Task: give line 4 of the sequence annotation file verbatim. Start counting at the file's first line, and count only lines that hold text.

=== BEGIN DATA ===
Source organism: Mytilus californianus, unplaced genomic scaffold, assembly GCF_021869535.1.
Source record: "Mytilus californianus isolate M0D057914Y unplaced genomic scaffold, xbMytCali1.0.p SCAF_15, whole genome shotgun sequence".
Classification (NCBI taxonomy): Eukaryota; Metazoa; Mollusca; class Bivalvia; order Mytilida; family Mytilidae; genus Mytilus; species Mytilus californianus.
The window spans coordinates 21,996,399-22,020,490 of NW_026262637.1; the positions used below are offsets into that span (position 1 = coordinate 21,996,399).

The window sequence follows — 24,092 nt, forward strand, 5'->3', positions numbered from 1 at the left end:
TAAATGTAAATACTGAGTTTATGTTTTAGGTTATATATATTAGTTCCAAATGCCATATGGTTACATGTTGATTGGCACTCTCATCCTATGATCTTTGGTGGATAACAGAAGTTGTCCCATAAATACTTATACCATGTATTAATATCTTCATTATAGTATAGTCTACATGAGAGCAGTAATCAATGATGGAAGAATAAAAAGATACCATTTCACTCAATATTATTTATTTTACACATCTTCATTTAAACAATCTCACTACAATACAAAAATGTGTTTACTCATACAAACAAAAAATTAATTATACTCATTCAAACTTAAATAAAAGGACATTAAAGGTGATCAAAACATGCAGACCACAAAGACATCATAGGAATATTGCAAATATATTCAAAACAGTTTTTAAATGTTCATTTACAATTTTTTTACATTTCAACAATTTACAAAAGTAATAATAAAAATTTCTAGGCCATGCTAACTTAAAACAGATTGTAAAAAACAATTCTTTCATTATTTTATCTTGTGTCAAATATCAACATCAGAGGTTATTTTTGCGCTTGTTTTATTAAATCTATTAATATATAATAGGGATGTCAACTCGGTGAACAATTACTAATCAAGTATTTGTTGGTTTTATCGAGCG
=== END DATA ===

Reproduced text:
The window spans coordinates 21,996,399-22,020,490 of NW_026262637.1; the positions used below are offsets into that span (position 1 = coordinate 21,996,399).